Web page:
Jack Prindle bought his house in western Boone County with assurances from an internet service that he’d soon be eligible for high-speed internet.
But the internet did not come to the south end of Big Bone Church Road. For years Prindle, a retired Boone County deputy, lobbied providers, made pitches before the fiscal court and wrote guest editorials. Years went by, though, so Prindle and neighbors took extraordinary steps to get high-speed internet access.
He and neighbor Gex Williams organized 12 of 24 affected residents and installed commercial internet service at one house. They put up a pole to bounce the signal to another neighbor on top of a hill. Their DIY network finally gave them connections, paying for these workarounds out of their own pocket.
Now Boone County is about midway through its strategy, begun in March 2021, to deliver access to high-speed internet to every home and business in the county.
Already 16,000 homes have gotten fiber optic service. A total of 33,000 is expected. An $808,832 state grant announced in June will help pay for hooking up 2,130 homes, a subset of that 33,000. Altafiber, formerly Cincinnati Bell, has committed $30 million to the project. Boone County is responsible for $13.6 million.
About 33,000 Boone County homes are slated to be wired.
Boone County Judge-Executive Gary Moore says this extra financial support is appreciated for this “transformational” project. “Boone County is extremely pleased and grateful to (Kentucky Infrastructure Authority) in receiving a note of preliminary award for the county’s high-speed internet project,” Moore says in a state press release. “These funds will be applied to continuing the buildout of fiber to every household in the county, resulting in universal access to a system capable of delivering 1.0 gigabyte of service.”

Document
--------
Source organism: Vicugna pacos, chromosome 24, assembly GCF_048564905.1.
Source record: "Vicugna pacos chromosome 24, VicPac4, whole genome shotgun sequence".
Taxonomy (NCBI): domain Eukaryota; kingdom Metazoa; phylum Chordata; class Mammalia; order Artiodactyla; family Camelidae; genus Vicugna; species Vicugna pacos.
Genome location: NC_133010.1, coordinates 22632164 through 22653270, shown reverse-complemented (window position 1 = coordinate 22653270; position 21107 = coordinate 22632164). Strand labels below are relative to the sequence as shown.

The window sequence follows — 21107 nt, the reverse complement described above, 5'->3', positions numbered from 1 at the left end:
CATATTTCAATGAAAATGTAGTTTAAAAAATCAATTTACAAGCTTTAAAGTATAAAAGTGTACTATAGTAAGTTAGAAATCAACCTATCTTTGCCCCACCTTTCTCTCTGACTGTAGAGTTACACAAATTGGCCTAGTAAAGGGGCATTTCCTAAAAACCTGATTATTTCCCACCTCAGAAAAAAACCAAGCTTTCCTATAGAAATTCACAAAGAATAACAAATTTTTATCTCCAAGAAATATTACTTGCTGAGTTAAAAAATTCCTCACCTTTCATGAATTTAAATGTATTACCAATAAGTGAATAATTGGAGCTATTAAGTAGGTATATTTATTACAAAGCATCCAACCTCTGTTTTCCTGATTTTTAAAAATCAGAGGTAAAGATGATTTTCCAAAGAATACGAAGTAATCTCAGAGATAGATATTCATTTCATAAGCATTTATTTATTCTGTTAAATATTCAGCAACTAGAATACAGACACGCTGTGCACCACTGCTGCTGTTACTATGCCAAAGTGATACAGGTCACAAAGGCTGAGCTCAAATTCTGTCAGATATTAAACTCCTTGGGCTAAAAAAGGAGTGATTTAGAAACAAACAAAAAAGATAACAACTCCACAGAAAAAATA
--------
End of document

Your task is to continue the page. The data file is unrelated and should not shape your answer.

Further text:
Moore says the project “is on schedule for completion during the first half of 2023.”
Installing fiber optic cable to qualifying homes will “future-proof” much of Boone County, Assistant Administrator Matthew Webster tells NKY Thrives. This way, “you’ve got the pipeline to carry whatever technical advances may happen in the future.”
What Boone County is trying to do is ensure the rest of its households – including those who work from home or have kids learning at home – have a minimum of 1 GB and capacity for upgrades. “Obviously we’re going from Fred Flintstone stone age to this century” by bringing high-speed internet to underserved areas, Webster says.
Meanwhile, Prindle and his neighbors were finally hooked up through Cincinnati Bell in March 2018. He says he is pleased by the commitment made by Boone County and knows his decade-long prodding did not fall on deaf ears.
“High-speed internet is now as much of a necessity as electric service,” the retired deputy says. “Banking, educational services, communications, entertainment, and just about every function in life now requires the consumer to utilize devices which are connected to the internet.”
Not having internet is no longer an option, he says, it is a requirement. “Try contacting any government agency, big company, retailer, or educational institution without using the internet to accomplish it. You cannot get anything done,” Prindle says.